• He had just one fault: an enormous ego.

The colon is also used to divide the hour from the minutes in writing time in English.


  • 4:15 = “four fifteen”
  • 6:45 = “six forty-five”

The semicolon is somewhere between a full stop and a comma. Semicolons can be used in English to join phrases and sentences that are thematically linked without having to use a conjunction (example 1 below). Semicolons can also be used instead of commas to separate the items in a list when the items themselves already contain commas (example 2 below).


  • I like your brother; he’s a good friend.
  • Many great leaders, Churchill, leader of Britain during the Second World War; Alexander, the great Emperor and general; and Napolean, the brilliant French general, had strong characters, which were useful when their countries were at war but which did not serve them well in times of peace.

Use quotation marks to cite something someone said exactly. When rephrasing what someone told you, no quotation marks are needed.


  • “I’m going to the store now,” she said.
  • Harry told me, “Don’t forget your soccer jersey.”
  • Harry told me not to forget my soccer jersey.

The apostrophe probably causes more grief than all of the other punctuation marks put together! The problem nearly always seems to stem from not understanding that the apostrophe has two very different (and very important) uses in English: possession and contractions.


The most common use of apostrophes in English is for contractions, where a noun or pronoun and a verb combine. Remember that the apostrophe is often replacing a letter that has been dropped. It is placed where the missing letter would be in that case.

TypeWithout contractionsContractions
Using “not”is not, has not, had not, did not, would not, can notisn’t, hasn’t, hadn’t, didn’t, wouldn’t, can’t
Using “is”she is, there is, he is, it is, Mary is, Jim is, Germany is, who isshe’s, there’s, he’s, it’s, Mary’s, Jim’s, Germany’s, who’s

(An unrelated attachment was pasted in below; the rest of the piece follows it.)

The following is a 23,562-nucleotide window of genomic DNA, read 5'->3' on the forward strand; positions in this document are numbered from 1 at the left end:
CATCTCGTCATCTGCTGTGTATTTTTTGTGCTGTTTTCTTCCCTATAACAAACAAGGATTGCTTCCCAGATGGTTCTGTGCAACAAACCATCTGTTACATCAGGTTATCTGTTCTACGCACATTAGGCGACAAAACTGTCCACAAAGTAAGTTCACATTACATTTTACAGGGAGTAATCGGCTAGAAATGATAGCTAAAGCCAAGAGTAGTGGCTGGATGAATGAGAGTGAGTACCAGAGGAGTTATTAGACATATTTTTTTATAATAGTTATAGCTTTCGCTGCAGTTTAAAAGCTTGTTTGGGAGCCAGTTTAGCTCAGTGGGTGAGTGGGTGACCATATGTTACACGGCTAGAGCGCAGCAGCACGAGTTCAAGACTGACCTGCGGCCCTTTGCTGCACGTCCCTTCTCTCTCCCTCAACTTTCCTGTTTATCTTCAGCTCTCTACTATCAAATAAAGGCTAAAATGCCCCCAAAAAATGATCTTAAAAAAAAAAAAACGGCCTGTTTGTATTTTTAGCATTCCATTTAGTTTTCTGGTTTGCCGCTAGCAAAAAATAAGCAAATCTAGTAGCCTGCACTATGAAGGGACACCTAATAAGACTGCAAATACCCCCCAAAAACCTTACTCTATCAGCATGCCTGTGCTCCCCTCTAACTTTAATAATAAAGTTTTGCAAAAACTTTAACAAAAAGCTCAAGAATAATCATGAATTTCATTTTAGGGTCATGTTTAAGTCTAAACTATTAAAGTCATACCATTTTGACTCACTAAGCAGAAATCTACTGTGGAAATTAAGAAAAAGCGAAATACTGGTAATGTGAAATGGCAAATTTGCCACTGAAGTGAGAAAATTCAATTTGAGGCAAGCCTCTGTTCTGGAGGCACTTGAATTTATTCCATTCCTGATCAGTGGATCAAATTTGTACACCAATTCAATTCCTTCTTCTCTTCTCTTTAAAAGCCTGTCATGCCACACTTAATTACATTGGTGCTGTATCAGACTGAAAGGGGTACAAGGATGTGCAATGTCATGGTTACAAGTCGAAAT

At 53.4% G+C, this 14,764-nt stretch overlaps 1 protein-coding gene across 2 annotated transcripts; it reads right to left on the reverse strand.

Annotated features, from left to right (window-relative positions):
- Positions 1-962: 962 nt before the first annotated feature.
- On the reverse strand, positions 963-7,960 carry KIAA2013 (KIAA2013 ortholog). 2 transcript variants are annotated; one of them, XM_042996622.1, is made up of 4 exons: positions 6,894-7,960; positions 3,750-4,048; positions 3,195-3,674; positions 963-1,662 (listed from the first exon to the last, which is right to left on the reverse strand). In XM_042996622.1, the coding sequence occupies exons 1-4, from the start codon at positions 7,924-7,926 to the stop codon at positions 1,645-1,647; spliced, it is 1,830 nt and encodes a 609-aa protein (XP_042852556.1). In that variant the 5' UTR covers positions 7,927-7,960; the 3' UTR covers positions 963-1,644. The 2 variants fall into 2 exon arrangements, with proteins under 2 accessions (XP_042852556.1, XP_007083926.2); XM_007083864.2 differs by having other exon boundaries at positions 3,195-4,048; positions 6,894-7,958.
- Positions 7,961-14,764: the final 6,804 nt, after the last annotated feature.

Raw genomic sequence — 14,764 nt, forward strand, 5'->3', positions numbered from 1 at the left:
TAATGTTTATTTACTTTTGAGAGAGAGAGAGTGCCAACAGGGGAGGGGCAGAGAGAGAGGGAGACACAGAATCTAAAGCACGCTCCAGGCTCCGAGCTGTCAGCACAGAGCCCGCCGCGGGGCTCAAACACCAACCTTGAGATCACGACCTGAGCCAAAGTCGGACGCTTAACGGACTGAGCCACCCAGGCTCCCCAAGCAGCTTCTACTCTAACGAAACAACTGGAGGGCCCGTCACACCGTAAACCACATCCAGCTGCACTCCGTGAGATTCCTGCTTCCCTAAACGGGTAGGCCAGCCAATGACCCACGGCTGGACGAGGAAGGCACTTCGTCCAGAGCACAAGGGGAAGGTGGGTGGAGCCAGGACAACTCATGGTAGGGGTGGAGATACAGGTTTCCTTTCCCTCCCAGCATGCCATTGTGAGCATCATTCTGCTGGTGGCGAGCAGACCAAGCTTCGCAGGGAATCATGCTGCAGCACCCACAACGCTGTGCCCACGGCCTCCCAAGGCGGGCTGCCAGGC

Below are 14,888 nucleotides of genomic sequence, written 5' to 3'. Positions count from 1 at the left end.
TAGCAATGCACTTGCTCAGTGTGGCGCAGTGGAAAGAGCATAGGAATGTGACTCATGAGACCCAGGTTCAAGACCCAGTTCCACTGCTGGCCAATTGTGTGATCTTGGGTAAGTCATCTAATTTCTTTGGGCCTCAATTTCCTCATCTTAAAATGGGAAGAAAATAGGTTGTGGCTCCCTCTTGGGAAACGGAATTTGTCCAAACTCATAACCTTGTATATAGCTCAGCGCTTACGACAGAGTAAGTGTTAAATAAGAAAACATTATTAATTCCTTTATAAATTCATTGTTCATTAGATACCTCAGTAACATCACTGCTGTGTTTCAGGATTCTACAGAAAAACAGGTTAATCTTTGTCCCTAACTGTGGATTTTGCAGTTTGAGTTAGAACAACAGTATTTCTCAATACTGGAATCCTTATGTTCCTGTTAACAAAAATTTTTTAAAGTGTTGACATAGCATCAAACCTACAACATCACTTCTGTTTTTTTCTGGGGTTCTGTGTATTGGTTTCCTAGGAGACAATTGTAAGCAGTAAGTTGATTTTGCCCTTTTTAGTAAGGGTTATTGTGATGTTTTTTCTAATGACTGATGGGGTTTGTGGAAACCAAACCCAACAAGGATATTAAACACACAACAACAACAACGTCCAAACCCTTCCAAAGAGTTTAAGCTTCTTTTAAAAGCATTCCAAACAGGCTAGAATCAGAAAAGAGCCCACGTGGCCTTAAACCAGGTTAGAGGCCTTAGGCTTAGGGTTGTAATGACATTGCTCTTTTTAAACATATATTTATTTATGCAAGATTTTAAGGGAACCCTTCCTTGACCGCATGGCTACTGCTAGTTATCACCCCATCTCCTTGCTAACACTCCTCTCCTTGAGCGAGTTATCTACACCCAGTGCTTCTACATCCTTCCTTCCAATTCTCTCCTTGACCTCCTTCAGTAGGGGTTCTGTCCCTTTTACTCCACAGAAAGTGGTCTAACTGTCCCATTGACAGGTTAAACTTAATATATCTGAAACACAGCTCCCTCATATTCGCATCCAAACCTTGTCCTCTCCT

Using “am”I amI’m
Using “will”I will, you will, she will, we will, they willI’ll, you’ll, she’ll, we’ll, they’ll
Using “would”I would, you would, he would, we would, they wouldI’d, you’d, he’d, we’d, they’d
Using “have”I have, you have, we have, they haveI’ve, you’ve, we’ve, they’ve
Using “are”you are, they are, we areyou’re, they’re, we’re

People, even native English speakers, often mistake its and it’syou’re and yourwho’s and whose, and they’retheir and there. See below for the difference.


  • It’s a nice day outside. (contraction)
  • The cat is dirty. Its fur is matted. (possession)
  • You’re not supposed to be here. (contraction)
  • This is your book. (possession)
  • Who’s at the door? (contraction)
  • Whose shoes are these? (possession)
  • They’re not here yet. (contraction)
  • Their car is red. (possession)
  • His car is over there. (location)

The possessive  apostrophe 

In most cases, you simply need to add ‘s to a noun to show possession


  • a ship’s captain
  • a doctor’s patient
  • a car’s engine
  • Ibrahim’s coat
  • Mirianna’s book

A hyphen joins two or more words together while a dash separates words into parenthetical statements. The two are sometimes confused because they look so similar, but their usage is different. Hyphens are not separated by spaces, while a dash has a space on either side.


  • co-operate
  • bell-like
  • anti-nuclear
  • post-colonial
  • great-grandmother
  • son-in-law


Dashes can be used to add parenthetical statements or comments in much the same way as you would use brackets. In formal writing, you should use the bracket rather than the dash as a dash is considered less formal. Dashes can be used to create emphasis in a sentence.


  • You may think she is a liar – she isn’t.
  • She might come to the party – you never know.

The difference between a ‘bracket’ and a ‘parentheses’ can be a bit confusing. Generally, ‘parentheses’ refers to round brackets ( ) and ‘brackets’ to square brackets [ ]. However, we are more and more used to hearing these referred to simply as ’round brackets’ or ‘square brackets’.

Usually, we use square brackets – [ ] – for special purposes such as in technical manuals. Round brackets – ( ) – are used in a similar way to commas when we want to add a further explanation, an afterthought, or comment that is to do with our main line of thought but distinct from it. Many grammarians feel that the parentheses can, in fact, be replaced by commas in nearly all cases.


  • The government’s education report (April 2005) shows that the level of literacy is rising in nearly all areas.
  • I visited Kathmandu (which was full of tourists) on my way to the Himalayas for a trekking expedition.
  • You can eat almost anything while traveling in Asia if you are careful to observe simple rules (avoiding unboiled or unbottled water is one of the main rules to be aware of.)

Punctuation marks play a profound role in email writing as well. Improve your email writing with these top 5 tips.